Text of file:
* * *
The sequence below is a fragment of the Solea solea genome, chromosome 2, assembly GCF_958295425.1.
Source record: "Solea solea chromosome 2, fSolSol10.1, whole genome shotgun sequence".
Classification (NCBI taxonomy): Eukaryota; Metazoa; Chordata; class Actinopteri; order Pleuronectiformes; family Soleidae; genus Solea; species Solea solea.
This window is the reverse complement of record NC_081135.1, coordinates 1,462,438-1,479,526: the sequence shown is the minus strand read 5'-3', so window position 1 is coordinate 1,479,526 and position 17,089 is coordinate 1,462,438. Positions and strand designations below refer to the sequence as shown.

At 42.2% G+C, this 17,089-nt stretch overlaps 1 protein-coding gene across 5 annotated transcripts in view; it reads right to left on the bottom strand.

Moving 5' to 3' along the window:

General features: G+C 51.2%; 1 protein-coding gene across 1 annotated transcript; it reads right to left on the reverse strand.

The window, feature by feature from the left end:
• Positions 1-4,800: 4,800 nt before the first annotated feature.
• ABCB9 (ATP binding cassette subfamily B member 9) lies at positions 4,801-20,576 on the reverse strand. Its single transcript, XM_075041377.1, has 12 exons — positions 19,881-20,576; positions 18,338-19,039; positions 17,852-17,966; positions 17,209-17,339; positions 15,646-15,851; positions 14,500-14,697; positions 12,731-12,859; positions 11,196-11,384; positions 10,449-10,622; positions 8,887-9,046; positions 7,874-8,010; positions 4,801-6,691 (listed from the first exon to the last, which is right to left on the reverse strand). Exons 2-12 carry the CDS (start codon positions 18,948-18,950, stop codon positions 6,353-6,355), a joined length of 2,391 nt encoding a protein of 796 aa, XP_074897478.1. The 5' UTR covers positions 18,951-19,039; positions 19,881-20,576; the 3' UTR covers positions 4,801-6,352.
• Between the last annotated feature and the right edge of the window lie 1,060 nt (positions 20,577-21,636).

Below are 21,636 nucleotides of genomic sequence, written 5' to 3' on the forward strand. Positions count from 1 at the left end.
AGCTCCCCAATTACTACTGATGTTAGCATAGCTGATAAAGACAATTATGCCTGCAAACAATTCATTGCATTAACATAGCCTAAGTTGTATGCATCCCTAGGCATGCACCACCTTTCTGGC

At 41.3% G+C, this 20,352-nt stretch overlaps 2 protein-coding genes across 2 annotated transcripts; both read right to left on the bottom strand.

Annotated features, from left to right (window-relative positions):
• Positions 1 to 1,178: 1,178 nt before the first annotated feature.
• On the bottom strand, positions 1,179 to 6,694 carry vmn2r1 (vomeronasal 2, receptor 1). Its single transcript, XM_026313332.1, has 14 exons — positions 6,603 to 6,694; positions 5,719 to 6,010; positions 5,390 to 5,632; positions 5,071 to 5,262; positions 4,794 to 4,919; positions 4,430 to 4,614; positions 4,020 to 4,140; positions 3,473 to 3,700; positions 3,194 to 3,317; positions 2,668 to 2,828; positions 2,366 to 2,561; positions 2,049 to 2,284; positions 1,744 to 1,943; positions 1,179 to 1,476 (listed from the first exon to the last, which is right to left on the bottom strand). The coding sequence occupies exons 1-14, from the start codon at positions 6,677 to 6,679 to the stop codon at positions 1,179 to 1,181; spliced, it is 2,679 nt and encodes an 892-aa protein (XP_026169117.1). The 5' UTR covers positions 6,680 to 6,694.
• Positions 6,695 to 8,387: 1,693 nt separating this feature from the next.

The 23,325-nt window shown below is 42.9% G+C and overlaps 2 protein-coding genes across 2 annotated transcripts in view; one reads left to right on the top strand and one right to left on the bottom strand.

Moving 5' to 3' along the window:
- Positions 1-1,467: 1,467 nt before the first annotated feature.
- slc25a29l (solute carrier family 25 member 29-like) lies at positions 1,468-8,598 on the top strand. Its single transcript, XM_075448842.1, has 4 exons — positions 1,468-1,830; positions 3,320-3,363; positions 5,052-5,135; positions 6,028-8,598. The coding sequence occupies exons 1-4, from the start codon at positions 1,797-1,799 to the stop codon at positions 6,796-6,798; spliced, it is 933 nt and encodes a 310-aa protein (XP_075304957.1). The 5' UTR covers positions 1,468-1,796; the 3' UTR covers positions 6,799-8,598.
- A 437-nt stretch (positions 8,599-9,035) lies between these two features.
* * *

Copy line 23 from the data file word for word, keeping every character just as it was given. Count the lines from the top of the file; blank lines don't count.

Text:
- A 437-nt stretch (positions 8,599-9,035) lies between these two features.